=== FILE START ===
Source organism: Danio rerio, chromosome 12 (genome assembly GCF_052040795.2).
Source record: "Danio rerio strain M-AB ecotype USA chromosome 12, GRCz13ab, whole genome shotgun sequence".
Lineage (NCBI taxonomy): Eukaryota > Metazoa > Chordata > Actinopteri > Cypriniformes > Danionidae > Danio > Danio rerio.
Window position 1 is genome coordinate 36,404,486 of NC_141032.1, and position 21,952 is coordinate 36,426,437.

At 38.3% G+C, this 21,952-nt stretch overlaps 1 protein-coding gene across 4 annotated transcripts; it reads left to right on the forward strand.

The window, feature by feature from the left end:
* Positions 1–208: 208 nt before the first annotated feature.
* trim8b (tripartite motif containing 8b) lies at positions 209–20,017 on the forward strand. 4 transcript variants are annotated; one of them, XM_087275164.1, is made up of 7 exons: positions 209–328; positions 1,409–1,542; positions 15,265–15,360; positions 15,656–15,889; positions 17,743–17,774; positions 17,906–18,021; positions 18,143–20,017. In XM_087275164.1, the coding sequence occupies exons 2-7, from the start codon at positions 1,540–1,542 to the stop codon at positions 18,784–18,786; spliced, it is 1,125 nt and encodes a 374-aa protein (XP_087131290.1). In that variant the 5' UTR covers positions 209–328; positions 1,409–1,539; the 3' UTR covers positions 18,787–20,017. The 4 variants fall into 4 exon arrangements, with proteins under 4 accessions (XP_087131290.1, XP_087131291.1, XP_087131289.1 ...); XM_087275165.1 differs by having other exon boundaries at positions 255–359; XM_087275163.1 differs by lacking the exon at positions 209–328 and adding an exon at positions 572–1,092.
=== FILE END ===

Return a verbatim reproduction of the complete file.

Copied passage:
Source organism: Danio rerio, chromosome 12 (genome assembly GCF_052040795.2).
Source record: "Danio rerio strain M-AB ecotype USA chromosome 12, GRCz13ab, whole genome shotgun sequence".
Lineage (NCBI taxonomy): Eukaryota > Metazoa > Chordata > Actinopteri > Cypriniformes > Danionidae > Danio > Danio rerio.
Window position 1 is genome coordinate 36,404,486 of NC_141032.1, and position 21,952 is coordinate 36,426,437.

At 38.3% G+C, this 21,952-nt stretch overlaps 1 protein-coding gene across 4 annotated transcripts; it reads left to right on the forward strand.

The window, feature by feature from the left end:
* Positions 1–208: 208 nt before the first annotated feature.
* trim8b (tripartite motif containing 8b) lies at positions 209–20,017 on the forward strand. 4 transcript variants are annotated; one of them, XM_087275164.1, is made up of 7 exons: positions 209–328; positions 1,409–1,542; positions 15,265–15,360; positions 15,656–15,889; positions 17,743–17,774; positions 17,906–18,021; positions 18,143–20,017. In XM_087275164.1, the coding sequence occupies exons 2-7, from the start codon at positions 1,540–1,542 to the stop codon at positions 18,784–18,786; spliced, it is 1,125 nt and encodes a 374-aa protein (XP_087131290.1). In that variant the 5' UTR covers positions 209–328; positions 1,409–1,539; the 3' UTR covers positions 18,787–20,017. The 4 variants fall into 4 exon arrangements, with proteins under 4 accessions (XP_087131290.1, XP_087131291.1, XP_087131289.1 ...); XM_087275165.1 differs by having other exon boundaries at positions 255–359; XM_087275163.1 differs by lacking the exon at positions 209–328 and adding an exon at positions 572–1,092.